Mike: I knew Miles wasn’t bullshitting, frankly, when he said, “You’ve got to talk to this guy,” because selling funnels is what we’re all about. And helping people build and sell more funnels for their customers. And I could not agree more with your statement that when you have some kind of insight, it’s actually easier to sell and position your products because you can say, “By the way, this product actually comes with clarity. Like, we can actually help you understand better your business, your customers, your products, your competitors. All of these wide scope of things.”
And we have found, particularly, exactly the same. That where we start, comment on this in a second, where we started with a lot of our customers is actually asking them questions about their analytics first. And because they weren’t able to answer them, instantly that’s a lead in. I’m like, “Cool. Well, we’re going to do an audit. We’re going to take care of that and we’re gonna see where this goes next.”
So, when we start there then, let’s say that I’m pretty comfortable building funnels. I am an agency or one or two people saying, “This has kind of whetted my appetite. I like the sound of this.” Where do I need to start? What’s the first step I need to do as an agency towards my customer?
Jeff: I think that if you’re doing a very similar funnel across your customers and you have a set of components that are pretty much your standard. Say that you’re on Click Fnnels or your use Leap Pages or if you build it on Word Press with Thrive Leads, which is what I do for my own funnels. Because, first of all, if you don’t standardise platforms, it gets to be difficult to have any kind of profitability because you’re reinventing the well each time.
And so assuming that you have realised the need to standardise and the platforms that you offer and you have a pretty similar offering. It’s really just the content that you put together and the arrangement and the copy that ends up changing. Then you basically, what I would recommend is you get a Google Tag Manager container that you have that has the common functions of video tracking, scroll tracking, form tracking. You might even subscribe to an agency account for Crazy Egg or Hot Jar, which are on page analytics tools. You might just make that your stack for analytics. Google Tag Manager’s free, Google Analytics is free, Hot Jar and Crazy are gonna cost you a hundred bucks a month and you can use that, maybe, across multiple domain names and do it.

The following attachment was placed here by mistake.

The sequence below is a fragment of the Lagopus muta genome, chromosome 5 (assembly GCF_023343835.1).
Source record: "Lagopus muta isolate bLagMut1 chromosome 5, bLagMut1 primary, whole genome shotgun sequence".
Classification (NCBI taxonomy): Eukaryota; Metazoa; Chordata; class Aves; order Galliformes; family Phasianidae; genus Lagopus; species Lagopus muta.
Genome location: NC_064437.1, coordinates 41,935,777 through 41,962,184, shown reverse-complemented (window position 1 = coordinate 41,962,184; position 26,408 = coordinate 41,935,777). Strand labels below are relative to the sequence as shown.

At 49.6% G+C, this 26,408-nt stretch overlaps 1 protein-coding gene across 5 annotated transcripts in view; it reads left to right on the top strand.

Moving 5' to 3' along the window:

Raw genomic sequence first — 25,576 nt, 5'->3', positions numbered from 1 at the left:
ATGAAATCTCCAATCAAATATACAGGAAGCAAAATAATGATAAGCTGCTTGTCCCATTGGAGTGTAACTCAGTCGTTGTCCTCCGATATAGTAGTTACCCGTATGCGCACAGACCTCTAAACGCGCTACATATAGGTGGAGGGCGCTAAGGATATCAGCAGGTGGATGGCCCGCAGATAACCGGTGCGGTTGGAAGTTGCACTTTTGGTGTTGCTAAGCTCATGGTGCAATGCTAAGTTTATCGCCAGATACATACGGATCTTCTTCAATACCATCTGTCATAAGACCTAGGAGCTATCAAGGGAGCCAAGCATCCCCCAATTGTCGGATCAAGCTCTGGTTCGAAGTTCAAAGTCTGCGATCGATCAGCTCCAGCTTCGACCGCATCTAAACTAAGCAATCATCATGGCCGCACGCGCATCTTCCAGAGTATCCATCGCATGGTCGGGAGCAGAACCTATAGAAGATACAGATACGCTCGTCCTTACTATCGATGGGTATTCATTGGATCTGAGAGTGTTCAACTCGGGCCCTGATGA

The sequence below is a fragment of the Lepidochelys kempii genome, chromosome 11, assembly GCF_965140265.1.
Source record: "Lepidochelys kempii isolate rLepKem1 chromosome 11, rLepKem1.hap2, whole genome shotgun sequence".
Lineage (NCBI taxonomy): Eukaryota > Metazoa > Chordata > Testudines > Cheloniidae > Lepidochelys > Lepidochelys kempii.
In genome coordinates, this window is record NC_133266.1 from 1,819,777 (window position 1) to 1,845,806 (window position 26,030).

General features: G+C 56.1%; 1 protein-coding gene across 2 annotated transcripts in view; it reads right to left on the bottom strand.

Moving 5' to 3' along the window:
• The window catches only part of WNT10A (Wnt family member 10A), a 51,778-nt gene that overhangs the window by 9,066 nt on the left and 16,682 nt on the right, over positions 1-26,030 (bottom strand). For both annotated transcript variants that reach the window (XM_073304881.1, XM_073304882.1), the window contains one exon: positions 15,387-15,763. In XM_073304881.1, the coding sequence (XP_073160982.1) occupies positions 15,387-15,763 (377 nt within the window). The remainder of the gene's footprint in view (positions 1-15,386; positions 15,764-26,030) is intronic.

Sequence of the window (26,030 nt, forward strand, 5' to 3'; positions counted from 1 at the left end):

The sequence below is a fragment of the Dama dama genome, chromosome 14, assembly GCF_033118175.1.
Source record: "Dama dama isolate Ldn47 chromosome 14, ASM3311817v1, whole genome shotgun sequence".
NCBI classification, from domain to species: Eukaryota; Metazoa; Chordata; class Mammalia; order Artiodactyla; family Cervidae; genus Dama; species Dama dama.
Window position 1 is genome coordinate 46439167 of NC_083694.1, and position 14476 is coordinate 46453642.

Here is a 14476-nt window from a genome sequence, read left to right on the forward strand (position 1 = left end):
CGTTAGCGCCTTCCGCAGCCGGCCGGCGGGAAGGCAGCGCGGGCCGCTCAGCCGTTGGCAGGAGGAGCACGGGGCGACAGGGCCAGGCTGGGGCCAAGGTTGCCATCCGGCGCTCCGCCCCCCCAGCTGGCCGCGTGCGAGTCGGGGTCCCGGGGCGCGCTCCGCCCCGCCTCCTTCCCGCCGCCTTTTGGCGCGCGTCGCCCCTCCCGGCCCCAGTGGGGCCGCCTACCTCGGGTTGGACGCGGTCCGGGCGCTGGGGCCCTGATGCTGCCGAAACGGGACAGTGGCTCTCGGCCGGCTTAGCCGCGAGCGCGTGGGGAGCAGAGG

Okay, now you have this stack that’s a hundred, thousand dollars a year, and you just instal it and you do it on every single person’s thing through Google Tag Manager, which Hot Jar and Crazy Egg are supported in Tag Manager. And now you have your standard list of tags that you put on everything that you track. You automatically have form tracking, video tracking, all the stuff that happens within a page that usually gets taken for granted or it’s guess work. Even the buttons. Even clicking on your buttons, you can make Google Tag Manager always recognise your button class and just do that.
And so you can put all these things in place and then, suddenly, you have installed, at a very efficient rate, on top of your funnel, a world class tracking mechanism that can get you the answers that are happening in between. Now, you might not have to use these things all the time. Maybe you just collect it. But you’re collecting it consistently because you are doing business consistently. And now you are, instead of, like I said, reinventing the wheel, now you’re coming up with these insights and you’re spending maybe 75% of your time on analysis and 25% of your time on the technical pieces of analytics.